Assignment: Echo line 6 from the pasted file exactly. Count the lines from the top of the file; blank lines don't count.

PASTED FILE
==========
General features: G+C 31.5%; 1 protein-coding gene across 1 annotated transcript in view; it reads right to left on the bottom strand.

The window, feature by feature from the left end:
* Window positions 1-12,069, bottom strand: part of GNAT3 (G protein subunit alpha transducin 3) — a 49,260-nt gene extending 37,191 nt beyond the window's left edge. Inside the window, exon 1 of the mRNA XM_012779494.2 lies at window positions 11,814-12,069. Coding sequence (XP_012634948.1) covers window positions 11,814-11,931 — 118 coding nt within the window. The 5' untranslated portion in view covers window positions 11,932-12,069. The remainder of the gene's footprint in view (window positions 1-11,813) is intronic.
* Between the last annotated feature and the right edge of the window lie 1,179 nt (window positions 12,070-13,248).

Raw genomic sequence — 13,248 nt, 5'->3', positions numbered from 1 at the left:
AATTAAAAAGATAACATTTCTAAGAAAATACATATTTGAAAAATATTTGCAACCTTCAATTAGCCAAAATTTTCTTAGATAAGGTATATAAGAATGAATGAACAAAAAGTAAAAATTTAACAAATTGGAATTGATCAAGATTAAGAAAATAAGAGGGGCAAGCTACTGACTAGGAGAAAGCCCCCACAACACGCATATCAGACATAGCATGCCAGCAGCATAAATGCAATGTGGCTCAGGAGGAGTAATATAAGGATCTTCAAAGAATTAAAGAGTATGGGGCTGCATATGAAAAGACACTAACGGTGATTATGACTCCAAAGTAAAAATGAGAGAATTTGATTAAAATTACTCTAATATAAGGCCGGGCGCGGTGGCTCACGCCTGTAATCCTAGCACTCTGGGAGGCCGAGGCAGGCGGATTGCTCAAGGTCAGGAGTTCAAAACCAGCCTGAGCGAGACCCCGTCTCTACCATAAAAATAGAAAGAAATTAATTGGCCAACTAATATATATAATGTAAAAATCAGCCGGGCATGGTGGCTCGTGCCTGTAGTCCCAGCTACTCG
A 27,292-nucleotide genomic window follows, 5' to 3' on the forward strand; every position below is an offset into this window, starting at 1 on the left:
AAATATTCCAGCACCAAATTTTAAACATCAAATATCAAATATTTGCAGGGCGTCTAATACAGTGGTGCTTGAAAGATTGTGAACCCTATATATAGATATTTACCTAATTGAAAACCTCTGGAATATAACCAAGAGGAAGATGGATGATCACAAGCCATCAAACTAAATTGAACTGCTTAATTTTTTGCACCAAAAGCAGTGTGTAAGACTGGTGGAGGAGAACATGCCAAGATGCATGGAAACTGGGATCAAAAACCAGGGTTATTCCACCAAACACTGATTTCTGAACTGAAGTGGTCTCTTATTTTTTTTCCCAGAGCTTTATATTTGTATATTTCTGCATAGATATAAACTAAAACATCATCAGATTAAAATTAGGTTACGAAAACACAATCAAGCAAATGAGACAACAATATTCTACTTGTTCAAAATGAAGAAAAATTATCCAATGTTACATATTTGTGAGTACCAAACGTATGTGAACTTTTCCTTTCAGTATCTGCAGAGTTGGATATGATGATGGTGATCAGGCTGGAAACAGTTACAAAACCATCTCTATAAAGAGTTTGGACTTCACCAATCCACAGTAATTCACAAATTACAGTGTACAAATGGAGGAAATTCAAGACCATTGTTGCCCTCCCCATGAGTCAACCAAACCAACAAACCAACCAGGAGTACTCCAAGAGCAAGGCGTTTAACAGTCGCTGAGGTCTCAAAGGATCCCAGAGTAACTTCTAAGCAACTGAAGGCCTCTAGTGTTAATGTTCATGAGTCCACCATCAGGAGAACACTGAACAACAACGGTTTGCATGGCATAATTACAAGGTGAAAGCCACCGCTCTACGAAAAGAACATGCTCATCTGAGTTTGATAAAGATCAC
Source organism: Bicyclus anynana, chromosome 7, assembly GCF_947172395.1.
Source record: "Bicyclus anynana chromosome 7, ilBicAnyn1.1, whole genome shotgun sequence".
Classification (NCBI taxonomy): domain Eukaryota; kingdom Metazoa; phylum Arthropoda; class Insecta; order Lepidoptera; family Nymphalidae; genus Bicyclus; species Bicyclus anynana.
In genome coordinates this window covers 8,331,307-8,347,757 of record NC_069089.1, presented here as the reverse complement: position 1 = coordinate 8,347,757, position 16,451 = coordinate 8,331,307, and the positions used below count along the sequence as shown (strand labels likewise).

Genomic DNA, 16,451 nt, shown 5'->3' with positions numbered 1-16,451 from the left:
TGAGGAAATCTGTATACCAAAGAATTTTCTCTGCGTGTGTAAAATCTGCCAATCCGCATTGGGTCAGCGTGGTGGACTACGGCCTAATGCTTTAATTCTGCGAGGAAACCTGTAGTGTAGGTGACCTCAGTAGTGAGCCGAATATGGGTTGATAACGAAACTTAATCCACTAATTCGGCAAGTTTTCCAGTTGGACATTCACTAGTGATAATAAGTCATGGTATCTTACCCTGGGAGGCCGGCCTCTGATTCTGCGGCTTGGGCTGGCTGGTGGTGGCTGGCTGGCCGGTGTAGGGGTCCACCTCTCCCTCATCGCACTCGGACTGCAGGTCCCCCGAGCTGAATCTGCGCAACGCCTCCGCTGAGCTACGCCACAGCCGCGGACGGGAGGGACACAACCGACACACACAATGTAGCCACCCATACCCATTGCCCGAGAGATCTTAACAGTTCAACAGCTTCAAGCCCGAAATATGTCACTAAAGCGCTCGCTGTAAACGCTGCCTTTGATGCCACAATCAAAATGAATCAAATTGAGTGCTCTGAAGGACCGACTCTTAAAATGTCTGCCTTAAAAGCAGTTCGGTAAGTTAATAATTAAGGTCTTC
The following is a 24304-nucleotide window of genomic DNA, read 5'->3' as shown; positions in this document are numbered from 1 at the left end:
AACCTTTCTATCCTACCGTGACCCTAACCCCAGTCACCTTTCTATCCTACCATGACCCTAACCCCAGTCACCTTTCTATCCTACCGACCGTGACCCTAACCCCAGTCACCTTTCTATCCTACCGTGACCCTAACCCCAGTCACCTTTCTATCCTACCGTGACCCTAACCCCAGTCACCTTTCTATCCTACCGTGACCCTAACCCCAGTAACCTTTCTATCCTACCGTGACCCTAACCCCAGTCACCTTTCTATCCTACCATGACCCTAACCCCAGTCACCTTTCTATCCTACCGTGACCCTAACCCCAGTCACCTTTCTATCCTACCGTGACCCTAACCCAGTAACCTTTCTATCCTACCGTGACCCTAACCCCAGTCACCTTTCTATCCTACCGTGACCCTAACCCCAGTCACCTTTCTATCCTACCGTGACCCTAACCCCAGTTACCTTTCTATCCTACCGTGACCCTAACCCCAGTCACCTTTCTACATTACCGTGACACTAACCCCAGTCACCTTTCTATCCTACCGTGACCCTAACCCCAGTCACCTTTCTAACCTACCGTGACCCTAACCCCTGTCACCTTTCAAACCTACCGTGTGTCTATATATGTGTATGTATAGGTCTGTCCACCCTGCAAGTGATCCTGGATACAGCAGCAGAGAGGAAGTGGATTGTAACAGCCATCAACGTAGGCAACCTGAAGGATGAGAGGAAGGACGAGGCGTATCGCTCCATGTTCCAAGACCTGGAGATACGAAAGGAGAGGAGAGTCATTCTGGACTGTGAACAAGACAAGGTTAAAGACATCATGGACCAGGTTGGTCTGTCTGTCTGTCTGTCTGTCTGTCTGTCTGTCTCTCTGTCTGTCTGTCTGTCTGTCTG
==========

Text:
AATTAAAAAGATAACATTTCTAAGAAAATACATATTTGAAAAATATTTGCAACCTTCAATTAGCCAAAATTTTCTTAGATAAGGTATATAAGAATGAATGAACAAAAAGTAAAAATTTAACAAATTGGAATTGATCAAGATTAAGAAAATAAGAGGGGCAAGCTACTGACTAGGAGAAAGCCCCCACAACACGCATATCAGACATAGCATGCCAGCAGCATAAATGCAATGTGGCTCAGGAGGAGTAATATAAGGATCTTCAAAGAATTAAAGAGTATGGGGCTGCATATGAAAAGACACTAACGGTGATTATGACTCCAAAGTAAAAATGAGAGAATTTGATTAAAATTACTCTAATATAAGGCCGGGCGCGGTGGCTCACGCCTGTAATCCTAGCACTCTGGGAGGCCGAGGCAGGCGGATTGCTCAAGGTCAGGAGTTCAAAACCAGCCTGAGCGAGACCCCGTCTCTACCATAAAAATAGAAAGAAATTAATTGGCCAACTAATATATATAATGTAAAAATCAGCCGGGCATGGTGGCTCGTGCCTGTAGTCCCAGCTACTCG